Paying the price of s.117 aftercare

Many local authorities have a duty to provide and fund various 'after-care services' to those who leave hospital after a period of being detained under section 3 of the Mental Health Act 1983 (the Act). The duty arises from section 117 of the Act and attaches to the authority in whose area the particular individual was "ordinarily resident" immediately before being detained. 

However, as we see in practice, identifying which local authority bears the responsibility to fund - often very expensive - packages of after-care services can lead to disputes and is of huge significance for the sector, particularly in times of ever-strained budgets. This issue can be made more complex where an individual moves around, is subsequently re-detained under section 3 of the Act, and then becomes entitled to after care services again after discharge.

The Supreme Court has recently looked at this issue in a judgment handed down in the case of R (Worcestershire County Council) v SoS for Health and Social Care [2023] UKSC 31. Charlotte Clayson, a Partner in our Dispute Resolution and Litigation team, looks at what it means for local authorities.


An individual, JG, had originally been ordinarily resident in Worcestershire when she was first detained, under section 3 of the Act, for treatment in hospital in Worcester ('the first detention'). Whilst JG was detained in hospital, discussions were held as to where JG might live once she had been discharged. JG was assessed as lacking capacity to make those decisions, and in consultation with family members, a decision was made that it would be in JG's best interests to move to Swindon to be closer to her daughter. JG was subsequently discharged from hospital and ceased to be detained under section 3 of the Act ('the first discharge'). 

Worcestershire County Council placed JG in a residential care home in Swindon. As JG had been ordinarily resident in Worcestershire prior to her detention, funding was met by Worcestershire County Council under section 117 of the Act.

However, JG's mental health deteriorated and she was subsequently detained under section 3 of the Act for the second time, this time at a hospital in Swindon ('the second detention'). Notice was served on the placement at the care home in Swindon. Some time later, JG ceased to be detained under section 3 of the Act and was subsequently discharged from hospital ('the second discharge').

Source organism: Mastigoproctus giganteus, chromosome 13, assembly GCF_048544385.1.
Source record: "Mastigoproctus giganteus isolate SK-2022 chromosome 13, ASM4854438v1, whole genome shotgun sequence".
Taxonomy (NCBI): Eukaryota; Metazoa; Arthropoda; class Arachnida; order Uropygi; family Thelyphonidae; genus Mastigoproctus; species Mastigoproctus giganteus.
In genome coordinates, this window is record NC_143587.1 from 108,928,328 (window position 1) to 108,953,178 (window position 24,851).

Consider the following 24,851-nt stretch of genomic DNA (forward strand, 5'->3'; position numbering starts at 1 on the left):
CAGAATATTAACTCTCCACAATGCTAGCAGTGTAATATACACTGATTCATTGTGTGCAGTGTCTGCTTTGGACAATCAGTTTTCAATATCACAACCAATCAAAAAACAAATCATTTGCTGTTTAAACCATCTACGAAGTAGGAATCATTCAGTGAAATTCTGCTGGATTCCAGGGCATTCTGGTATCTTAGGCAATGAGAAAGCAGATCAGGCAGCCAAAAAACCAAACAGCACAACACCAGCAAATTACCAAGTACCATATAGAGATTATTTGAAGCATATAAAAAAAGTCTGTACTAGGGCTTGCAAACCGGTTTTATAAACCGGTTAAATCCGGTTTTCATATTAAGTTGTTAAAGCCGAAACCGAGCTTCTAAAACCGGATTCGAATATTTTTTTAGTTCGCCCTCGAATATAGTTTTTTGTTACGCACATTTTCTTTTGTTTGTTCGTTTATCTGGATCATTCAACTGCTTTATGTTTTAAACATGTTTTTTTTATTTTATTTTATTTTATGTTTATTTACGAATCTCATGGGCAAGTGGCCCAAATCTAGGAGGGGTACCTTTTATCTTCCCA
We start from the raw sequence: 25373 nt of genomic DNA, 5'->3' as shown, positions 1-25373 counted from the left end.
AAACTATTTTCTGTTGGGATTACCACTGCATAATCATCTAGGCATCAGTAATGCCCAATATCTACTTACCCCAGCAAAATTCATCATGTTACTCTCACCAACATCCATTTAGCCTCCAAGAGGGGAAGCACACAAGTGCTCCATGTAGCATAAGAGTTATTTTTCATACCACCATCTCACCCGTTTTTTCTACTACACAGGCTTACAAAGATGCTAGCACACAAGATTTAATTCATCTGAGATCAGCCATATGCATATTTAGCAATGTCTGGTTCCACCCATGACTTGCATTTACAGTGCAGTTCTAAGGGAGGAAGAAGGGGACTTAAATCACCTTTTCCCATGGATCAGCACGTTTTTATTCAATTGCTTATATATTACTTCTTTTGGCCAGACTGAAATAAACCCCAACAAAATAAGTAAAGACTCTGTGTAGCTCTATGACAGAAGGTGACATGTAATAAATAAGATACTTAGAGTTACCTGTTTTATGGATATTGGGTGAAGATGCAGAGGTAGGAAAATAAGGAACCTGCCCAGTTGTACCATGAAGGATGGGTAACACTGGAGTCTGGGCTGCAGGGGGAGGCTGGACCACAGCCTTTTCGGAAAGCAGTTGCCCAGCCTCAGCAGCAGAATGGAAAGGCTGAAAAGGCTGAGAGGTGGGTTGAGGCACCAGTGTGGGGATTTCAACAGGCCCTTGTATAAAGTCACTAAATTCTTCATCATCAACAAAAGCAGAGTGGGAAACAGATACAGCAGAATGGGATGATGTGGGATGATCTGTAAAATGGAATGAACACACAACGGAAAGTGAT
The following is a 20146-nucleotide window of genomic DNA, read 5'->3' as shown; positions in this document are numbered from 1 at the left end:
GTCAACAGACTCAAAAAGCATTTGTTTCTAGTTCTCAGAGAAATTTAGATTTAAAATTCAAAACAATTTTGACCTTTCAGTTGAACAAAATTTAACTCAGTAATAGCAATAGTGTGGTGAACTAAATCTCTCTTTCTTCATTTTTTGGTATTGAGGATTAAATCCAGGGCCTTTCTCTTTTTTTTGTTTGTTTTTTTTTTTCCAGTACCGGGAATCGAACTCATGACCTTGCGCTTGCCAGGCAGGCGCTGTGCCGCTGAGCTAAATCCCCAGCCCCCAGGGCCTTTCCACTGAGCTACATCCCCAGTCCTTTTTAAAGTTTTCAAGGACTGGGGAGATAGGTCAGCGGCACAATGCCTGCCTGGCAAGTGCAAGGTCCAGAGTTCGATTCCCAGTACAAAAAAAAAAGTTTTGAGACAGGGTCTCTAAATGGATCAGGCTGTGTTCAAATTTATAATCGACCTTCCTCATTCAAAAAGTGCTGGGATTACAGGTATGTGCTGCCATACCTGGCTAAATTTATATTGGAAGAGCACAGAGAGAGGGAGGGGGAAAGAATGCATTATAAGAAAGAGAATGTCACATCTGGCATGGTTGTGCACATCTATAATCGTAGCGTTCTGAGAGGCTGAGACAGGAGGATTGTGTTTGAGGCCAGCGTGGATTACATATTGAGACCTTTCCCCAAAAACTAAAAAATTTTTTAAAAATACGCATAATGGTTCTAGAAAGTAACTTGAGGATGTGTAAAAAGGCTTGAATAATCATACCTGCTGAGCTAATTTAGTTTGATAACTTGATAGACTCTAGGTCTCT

The Dispute

A dispute arose as to which authority was liable to fund the necessary after-care services following JG's second discharge. Did liability remain with Worcestershire, who funded the placement in Swindon and had the original section 117 responsibility, or did the liability transfer to Swindon because JG was based there prior to the second detention under section 3 of the Act? The local authorities asked the Secretary of State for Health and Social Care (SoS) to determine the dispute under s.40(1) of the Care Act 2014.

What came next was series of decisions on liability which changed the position at almost every turn, and left local authorities seeking some clarity on the position:

  • The SoS originally concluded that JG was ordinarily resident in Swindon prior to the second detention, and so Swindon became liable for after-care under section 117. 
  •  Whilst this reflected the position in the published statutory guidance, upon a formal review of that decision, the SoS reversed the decision and determined that Worcestershire was in fact responsible, and its responsibility could only end when a decision had been made that JG was no longer in need of after care services (section 117(2)).
  • Worcestershire brought proceedings against the SoS in the High Court to challenge that decision. The High Court reasoned that JG was ordinarily resident in Swindon immediately before the second detention so that, on the subsequent discharge, the section 117 duty was imposed on Swindon alone at that point.
  • This decision, in turn, was challenged in the Court of Appeal, which determined that whilst JG was ordinarily resident in Swindon prior to the second detention, Worcestershire's original section 117 duty was still continuing and would continue until the relevant authorities had concluded otherwise under section 117(2). As no such decision had been taken, and as only one duty could be owed at any one time, Worcestershire's duty continued and no duty could therefore be owed by Swindon.